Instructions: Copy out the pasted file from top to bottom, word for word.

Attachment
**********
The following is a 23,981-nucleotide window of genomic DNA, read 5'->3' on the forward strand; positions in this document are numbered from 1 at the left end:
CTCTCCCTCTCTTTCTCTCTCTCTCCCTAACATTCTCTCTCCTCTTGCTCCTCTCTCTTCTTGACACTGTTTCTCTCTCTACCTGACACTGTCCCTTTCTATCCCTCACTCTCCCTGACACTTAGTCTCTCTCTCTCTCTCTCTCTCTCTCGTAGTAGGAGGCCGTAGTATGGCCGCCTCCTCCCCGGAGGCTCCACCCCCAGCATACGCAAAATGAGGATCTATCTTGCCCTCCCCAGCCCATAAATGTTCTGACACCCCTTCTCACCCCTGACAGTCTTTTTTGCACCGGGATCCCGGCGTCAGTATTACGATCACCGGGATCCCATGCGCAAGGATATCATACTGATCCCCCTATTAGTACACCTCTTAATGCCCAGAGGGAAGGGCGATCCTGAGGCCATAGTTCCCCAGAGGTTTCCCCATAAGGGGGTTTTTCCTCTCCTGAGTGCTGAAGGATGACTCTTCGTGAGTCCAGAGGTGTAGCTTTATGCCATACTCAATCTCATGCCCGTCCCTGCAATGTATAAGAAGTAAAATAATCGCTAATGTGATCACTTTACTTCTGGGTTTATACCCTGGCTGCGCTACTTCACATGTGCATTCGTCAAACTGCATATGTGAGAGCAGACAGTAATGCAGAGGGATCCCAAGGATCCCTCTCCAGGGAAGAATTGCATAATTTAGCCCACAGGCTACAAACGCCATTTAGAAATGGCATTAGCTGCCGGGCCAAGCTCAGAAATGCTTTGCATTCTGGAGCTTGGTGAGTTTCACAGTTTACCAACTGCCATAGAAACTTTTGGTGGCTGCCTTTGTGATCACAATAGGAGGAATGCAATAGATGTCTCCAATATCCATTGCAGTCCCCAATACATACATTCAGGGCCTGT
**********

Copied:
The following is a 23,981-nucleotide window of genomic DNA, read 5'->3' on the forward strand; positions in this document are numbered from 1 at the left end:
CTCTCCCTCTCTTTCTCTCTCTCTCCCTAACATTCTCTCTCCTCTTGCTCCTCTCTCTTCTTGACACTGTTTCTCTCTCTACCTGACACTGTCCCTTTCTATCCCTCACTCTCCCTGACACTTAGTCTCTCTCTCTCTCTCTCTCTCTCTCGTAGTAGGAGGCCGTAGTATGGCCGCCTCCTCCCCGGAGGCTCCACCCCCAGCATACGCAAAATGAGGATCTATCTTGCCCTCCCCAGCCCATAAATGTTCTGACACCCCTTCTCACCCCTGACAGTCTTTTTTGCACCGGGATCCCGGCGTCAGTATTACGATCACCGGGATCCCATGCGCAAGGATATCATACTGATCCCCCTATTAGTACACCTCTTAATGCCCAGAGGGAAGGGCGATCCTGAGGCCATAGTTCCCCAGAGGTTTCCCCATAAGGGGGTTTTTCCTCTCCTGAGTGCTGAAGGATGACTCTTCGTGAGTCCAGAGGTGTAGCTTTATGCCATACTCAATCTCATGCCCGTCCCTGCAATGTATAAGAAGTAAAATAATCGCTAATGTGATCACTTTACTTCTGGGTTTATACCCTGGCTGCGCTACTTCACATGTGCATTCGTCAAACTGCATATGTGAGAGCAGACAGTAATGCAGAGGGATCCCAAGGATCCCTCTCCAGGGAAGAATTGCATAATTTAGCCCACAGGCTACAAACGCCATTTAGAAATGGCATTAGCTGCCGGGCCAAGCTCAGAAATGCTTTGCATTCTGGAGCTTGGTGAGTTTCACAGTTTACCAACTGCCATAGAAACTTTTGGTGGCTGCCTTTGTGATCACAATAGGAGGAATGCAATAGATGTCTCCAATATCCATTGCAGTCCCCAATACATACATTCAGGGCCTGT